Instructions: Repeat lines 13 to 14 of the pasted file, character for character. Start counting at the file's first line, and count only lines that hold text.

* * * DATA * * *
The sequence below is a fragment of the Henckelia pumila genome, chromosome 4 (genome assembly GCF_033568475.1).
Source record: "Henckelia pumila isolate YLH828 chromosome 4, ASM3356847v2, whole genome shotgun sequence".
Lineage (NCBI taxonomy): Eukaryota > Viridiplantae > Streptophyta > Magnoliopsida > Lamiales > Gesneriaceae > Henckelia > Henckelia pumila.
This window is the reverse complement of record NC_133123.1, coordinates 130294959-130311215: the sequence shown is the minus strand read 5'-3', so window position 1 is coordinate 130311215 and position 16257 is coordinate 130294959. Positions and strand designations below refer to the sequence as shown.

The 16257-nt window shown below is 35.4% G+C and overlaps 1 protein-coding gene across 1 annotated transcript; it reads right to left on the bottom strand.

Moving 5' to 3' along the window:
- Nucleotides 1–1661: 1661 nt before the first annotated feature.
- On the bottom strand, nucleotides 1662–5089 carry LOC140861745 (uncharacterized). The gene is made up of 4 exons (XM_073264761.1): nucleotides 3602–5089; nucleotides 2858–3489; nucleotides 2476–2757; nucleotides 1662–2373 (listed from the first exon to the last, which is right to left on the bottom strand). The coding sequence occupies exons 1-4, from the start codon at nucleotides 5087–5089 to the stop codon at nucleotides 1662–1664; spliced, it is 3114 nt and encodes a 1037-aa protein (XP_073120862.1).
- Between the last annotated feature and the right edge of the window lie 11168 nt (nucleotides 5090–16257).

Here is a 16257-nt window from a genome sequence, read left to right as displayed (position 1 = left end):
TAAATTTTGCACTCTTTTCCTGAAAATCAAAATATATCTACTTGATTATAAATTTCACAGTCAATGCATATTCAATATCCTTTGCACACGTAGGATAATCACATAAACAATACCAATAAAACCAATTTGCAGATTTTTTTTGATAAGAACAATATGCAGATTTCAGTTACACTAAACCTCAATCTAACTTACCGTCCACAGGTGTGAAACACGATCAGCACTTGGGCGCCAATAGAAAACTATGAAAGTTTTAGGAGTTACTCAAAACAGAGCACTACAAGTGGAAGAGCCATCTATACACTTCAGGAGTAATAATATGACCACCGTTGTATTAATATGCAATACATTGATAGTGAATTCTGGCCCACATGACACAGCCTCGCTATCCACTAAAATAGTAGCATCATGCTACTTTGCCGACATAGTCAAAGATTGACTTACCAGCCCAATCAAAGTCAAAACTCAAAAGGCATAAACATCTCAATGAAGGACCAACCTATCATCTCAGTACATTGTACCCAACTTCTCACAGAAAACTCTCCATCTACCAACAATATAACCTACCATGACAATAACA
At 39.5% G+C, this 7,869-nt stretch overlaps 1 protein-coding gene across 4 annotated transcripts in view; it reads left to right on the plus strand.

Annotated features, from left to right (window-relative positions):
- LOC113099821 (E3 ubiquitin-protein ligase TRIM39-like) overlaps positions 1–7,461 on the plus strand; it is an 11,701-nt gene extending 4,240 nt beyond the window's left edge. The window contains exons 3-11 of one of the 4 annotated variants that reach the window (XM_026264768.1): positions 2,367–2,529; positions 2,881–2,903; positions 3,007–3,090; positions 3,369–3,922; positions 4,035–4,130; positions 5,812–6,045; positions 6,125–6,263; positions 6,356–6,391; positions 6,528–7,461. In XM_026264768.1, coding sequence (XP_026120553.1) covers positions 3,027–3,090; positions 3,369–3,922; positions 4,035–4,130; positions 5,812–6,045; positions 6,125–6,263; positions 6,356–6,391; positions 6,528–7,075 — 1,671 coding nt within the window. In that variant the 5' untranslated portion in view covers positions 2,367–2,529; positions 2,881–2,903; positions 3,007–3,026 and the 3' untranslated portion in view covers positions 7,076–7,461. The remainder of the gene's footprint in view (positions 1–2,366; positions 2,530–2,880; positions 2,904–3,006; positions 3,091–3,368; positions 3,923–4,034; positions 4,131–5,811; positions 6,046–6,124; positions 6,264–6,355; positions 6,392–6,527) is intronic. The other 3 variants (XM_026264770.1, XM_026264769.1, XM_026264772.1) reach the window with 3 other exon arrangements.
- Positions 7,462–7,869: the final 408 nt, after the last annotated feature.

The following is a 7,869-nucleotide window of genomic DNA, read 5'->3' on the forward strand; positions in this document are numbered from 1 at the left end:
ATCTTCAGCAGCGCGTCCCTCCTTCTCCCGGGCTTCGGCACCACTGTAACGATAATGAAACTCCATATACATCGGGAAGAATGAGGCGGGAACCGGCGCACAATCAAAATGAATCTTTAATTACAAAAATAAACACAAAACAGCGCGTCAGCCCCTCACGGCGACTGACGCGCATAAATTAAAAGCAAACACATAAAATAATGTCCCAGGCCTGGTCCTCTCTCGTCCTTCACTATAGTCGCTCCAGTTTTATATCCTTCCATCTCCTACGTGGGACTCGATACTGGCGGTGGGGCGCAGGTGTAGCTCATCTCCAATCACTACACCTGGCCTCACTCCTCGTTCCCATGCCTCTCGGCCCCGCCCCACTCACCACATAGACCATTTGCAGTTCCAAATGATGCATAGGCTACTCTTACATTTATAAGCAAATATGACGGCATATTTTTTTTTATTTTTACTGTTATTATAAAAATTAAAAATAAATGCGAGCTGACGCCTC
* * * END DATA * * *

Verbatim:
Annotated features, from left to right (window-relative positions):
- LOC113099821 (E3 ubiquitin-protein ligase TRIM39-like) overlaps positions 1–7,461 on the plus strand; it is an 11,701-nt gene extending 4,240 nt beyond the window's left edge. The window contains exons 3-11 of one of the 4 annotated variants that reach the window (XM_026264768.1): positions 2,367–2,529; positions 2,881–2,903; positions 3,007–3,090; positions 3,369–3,922; positions 4,035–4,130; positions 5,812–6,045; positions 6,125–6,263; positions 6,356–6,391; positions 6,528–7,461. In XM_026264768.1, coding sequence (XP_026120553.1) covers positions 3,027–3,090; positions 3,369–3,922; positions 4,035–4,130; positions 5,812–6,045; positions 6,125–6,263; positions 6,356–6,391; positions 6,528–7,075 — 1,671 coding nt within the window. In that variant the 5' untranslated portion in view covers positions 2,367–2,529; positions 2,881–2,903; positions 3,007–3,026 and the 3' untranslated portion in view covers positions 7,076–7,461. The remainder of the gene's footprint in view (positions 1–2,366; positions 2,530–2,880; positions 2,904–3,006; positions 3,091–3,368; positions 3,923–4,034; positions 4,131–5,811; positions 6,046–6,124; positions 6,264–6,355; positions 6,392–6,527) is intronic. The other 3 variants (XM_026264770.1, XM_026264769.1, XM_026264772.1) reach the window with 3 other exon arrangements.